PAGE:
A journal of cognition, computation, cartoons and cooking; physics and phonotactics; academia, art, alcohol and angst.

Wednesday, August 6, 2008

The answer

What do most physicists believe the origin of the universe, or first cause, is?

First of all, I would like to say that if you want more information or need clarification, get it yourself. Wikipedia is an infinitely useful scientific research tool, even though the liberal-artsies hate it for some reason. Alan Guth also has a good, technical but math-light review article.

Assuming we have some familiarity with the Big Bang and evolution, most of the universe seems to work like clockwork if you take it back to 10^-34 seconds after the first explosion of a lot of mass-energy that was the Big Bang, which essentially started in an infinitesimal point, a singularity (which is a fancy word for our ignorance which will be resolved with a theory of quantum gravity).

Where does all that energy come from - what is the first cause, and how do we get something out of nothing? The simple first cause is quantum mechanical fluctuations in the vacuum. Energy can be spontaneously created from nothing, as can mass, as long as it's destroyed quickly. This is a theoretical and observational fact of quantum mechanics.

Quantum mechanics is weird stuff, I know, but if you don't know it and don't care to, all I ask is that you believe it. Believe it because it's the reason why MRI, electron microscopes, and lasers all work, and why we know mathematically how they work to a precision equivalent to knowing the distance from New York to Los Angeles with less than a human-hair's width of error (yes, this is all quantified).

So mass-energy gets created, as does the stuff to destroy it, in the middle of a perfectly symmetrical unscaled pre-universe which we can call the true vacuum, or the simplest state possible (It is only now that we need even consider the specifics of 4D spacetime - up to now all that we care about is symmetry, which ensures our math to work). This mass-energy is no longer vacuum, and so usually it's unstable and destroys itself quickly. But sometimes it's enough to climb into a new kind of stability called a false vacuum, a metastable state, where it can rest easily and not get destroyed. Here's the real kick - this mass-energy can be self-repulsive and actually expand out in the true vacuum, where it can spontaneously (because of quantum mechanics) have pieces break off, either collapsing into the true vacuum or some other, more stable false vacuum. These pieces are trapped inside this false vacuum bubble, and the break-off moment releases lots of energy, up to as much as was used to create this mega-universe in the first place. BANG!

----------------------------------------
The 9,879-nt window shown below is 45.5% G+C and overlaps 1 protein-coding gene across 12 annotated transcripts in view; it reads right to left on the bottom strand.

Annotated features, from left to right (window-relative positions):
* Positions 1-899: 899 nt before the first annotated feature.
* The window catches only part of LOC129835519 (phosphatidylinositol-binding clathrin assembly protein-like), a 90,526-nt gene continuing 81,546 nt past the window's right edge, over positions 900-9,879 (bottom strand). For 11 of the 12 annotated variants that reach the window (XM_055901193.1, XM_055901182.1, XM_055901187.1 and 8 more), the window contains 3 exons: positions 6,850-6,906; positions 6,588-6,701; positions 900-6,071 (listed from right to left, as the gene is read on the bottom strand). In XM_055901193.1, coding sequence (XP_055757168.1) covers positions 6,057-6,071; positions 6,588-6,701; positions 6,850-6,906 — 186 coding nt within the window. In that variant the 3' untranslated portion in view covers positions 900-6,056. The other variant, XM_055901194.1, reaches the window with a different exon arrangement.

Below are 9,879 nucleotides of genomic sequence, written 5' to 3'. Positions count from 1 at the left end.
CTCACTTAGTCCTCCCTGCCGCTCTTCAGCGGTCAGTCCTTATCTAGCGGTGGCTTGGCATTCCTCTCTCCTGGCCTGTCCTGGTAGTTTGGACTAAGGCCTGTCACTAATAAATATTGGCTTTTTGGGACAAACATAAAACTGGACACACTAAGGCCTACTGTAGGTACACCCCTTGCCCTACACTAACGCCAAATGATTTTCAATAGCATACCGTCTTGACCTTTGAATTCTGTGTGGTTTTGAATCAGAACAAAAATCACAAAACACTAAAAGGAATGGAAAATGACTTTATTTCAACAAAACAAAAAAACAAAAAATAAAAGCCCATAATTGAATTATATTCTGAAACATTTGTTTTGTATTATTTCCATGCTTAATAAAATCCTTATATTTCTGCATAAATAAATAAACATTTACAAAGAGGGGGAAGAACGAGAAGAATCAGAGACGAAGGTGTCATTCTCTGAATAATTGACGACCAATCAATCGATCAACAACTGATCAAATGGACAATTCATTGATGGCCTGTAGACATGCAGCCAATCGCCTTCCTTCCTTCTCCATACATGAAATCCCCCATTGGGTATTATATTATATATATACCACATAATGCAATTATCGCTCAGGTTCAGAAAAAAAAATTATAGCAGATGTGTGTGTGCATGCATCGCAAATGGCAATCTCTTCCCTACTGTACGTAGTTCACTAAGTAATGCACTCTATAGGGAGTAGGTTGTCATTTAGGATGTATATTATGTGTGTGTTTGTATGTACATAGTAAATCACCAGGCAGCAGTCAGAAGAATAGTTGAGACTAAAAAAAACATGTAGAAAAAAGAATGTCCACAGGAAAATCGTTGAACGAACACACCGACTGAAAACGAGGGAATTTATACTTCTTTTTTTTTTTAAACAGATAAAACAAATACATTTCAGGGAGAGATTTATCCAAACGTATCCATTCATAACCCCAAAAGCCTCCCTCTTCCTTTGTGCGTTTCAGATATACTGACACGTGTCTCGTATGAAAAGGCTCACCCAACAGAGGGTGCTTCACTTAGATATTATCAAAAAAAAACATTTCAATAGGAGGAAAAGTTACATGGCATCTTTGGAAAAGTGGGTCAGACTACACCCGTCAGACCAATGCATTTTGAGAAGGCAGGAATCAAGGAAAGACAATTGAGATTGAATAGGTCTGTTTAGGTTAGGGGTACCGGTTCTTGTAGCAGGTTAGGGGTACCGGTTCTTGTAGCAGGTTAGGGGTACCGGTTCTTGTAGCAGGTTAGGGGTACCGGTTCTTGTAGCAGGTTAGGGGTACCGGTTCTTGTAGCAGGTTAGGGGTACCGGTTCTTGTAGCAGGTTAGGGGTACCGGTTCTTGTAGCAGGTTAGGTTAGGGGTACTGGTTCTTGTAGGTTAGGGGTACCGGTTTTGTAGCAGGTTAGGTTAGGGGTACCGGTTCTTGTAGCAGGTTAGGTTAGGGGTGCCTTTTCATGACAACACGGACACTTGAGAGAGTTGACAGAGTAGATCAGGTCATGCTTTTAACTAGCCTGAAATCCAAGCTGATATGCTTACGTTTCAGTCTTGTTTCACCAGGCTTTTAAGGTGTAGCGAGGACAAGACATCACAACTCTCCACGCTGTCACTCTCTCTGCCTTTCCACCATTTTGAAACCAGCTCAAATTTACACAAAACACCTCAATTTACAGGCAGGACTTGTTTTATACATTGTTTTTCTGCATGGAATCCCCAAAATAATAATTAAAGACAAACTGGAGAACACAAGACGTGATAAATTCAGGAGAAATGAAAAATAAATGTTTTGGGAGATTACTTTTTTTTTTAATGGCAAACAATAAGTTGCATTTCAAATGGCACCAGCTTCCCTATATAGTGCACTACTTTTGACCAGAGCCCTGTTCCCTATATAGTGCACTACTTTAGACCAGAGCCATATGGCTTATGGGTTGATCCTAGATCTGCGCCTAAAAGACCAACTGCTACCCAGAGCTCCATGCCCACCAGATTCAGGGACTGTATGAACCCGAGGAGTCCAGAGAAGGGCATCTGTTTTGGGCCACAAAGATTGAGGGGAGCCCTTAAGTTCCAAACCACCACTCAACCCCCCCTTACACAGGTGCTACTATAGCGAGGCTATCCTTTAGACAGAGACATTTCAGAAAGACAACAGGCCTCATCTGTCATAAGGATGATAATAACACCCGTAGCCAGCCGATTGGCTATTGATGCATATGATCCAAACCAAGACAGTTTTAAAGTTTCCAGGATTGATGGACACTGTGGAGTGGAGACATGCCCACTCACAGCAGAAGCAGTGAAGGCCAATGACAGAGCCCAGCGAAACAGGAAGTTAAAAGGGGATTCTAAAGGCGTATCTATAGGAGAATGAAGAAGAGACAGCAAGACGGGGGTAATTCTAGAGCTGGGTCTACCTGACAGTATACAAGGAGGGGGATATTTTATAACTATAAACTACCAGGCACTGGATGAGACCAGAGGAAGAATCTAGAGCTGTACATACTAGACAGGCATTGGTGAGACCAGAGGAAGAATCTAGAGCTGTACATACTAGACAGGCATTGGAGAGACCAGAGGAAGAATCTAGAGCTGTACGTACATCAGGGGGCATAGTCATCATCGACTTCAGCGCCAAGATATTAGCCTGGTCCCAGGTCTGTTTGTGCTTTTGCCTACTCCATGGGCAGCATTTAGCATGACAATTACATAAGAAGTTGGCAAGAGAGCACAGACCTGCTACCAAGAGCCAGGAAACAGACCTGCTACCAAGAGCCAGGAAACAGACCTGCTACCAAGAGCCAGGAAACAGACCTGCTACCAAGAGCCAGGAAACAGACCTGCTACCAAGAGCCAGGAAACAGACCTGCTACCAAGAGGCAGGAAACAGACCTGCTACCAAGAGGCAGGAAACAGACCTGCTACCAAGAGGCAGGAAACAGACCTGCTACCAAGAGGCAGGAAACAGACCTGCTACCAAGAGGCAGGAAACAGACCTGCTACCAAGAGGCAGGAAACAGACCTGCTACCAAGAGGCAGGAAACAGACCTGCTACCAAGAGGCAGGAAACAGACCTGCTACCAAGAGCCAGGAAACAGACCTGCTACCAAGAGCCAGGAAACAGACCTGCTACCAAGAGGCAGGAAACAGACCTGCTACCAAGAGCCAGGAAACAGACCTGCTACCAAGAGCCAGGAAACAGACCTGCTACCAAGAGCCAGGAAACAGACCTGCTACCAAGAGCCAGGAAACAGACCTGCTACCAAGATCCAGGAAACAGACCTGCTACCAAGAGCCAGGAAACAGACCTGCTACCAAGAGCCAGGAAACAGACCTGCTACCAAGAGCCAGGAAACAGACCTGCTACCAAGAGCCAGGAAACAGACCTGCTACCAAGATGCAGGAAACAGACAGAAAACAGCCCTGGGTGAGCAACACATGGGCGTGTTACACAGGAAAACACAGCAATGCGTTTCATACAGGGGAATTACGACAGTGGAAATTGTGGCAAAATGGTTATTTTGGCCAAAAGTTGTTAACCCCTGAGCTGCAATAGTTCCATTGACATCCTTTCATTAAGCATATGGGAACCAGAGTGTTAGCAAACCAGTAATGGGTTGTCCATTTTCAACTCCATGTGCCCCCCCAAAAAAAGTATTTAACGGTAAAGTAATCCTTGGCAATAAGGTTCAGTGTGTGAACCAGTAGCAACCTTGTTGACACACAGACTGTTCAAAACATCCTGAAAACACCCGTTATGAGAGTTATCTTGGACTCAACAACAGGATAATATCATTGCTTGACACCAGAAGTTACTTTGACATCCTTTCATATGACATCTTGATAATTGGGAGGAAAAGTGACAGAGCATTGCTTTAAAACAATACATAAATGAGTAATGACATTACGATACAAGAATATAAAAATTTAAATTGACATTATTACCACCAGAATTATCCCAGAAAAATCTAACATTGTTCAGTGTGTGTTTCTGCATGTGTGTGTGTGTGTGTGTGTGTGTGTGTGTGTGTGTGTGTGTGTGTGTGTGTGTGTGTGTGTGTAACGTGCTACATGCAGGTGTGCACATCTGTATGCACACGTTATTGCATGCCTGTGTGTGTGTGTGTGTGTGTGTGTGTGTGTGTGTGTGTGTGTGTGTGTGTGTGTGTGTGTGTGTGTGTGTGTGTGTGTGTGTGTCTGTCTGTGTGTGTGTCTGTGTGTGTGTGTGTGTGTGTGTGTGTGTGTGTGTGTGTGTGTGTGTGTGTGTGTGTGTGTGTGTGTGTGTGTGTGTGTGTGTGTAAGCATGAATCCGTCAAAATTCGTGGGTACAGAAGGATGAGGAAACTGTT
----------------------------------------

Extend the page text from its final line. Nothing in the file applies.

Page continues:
This scenario is quite nice, in that it explains a lot more about the universe than what I've mentioned here (see the WP article on cosmic inflation). It requires two theories: quantum field theory and general relativity, the former of which is the most accurate description of nature ever, and the latter is widely accepted with only some points contested on the largest and smallest scales. One consequence is that it opens the door to multiple universes with differing fundamental constants of nature. It has many flaws, however, which are not addressed and likely won't be addressed until the particles involved in this theory are sorted out and we understand quantum gravity. Another bad point is that since we're in a metastable state, there could be a true vacuum seed that wipes out the entire universe at the speed of light, the ultimate catastrophe. Whatever, you won't feel a thing.

To summarize: quantum mechanics allows for something out of nothing, which can find itself a stable home and with general relativistic theories of gravity will expand out and form Big Bang universes.

1 comment:

Audrey said...

I have to argue: while inflation is definitely tantalizing, there has been no direct observation of it! So, until we detect g-waves from it or some other remnant from the inflationary period, we don't have evidence for it.
The CMB does show us that there was some point at which the universe was really really hot, then cooled down, but that only points to a big bang type scenario, not explicitly an inflationary epoch.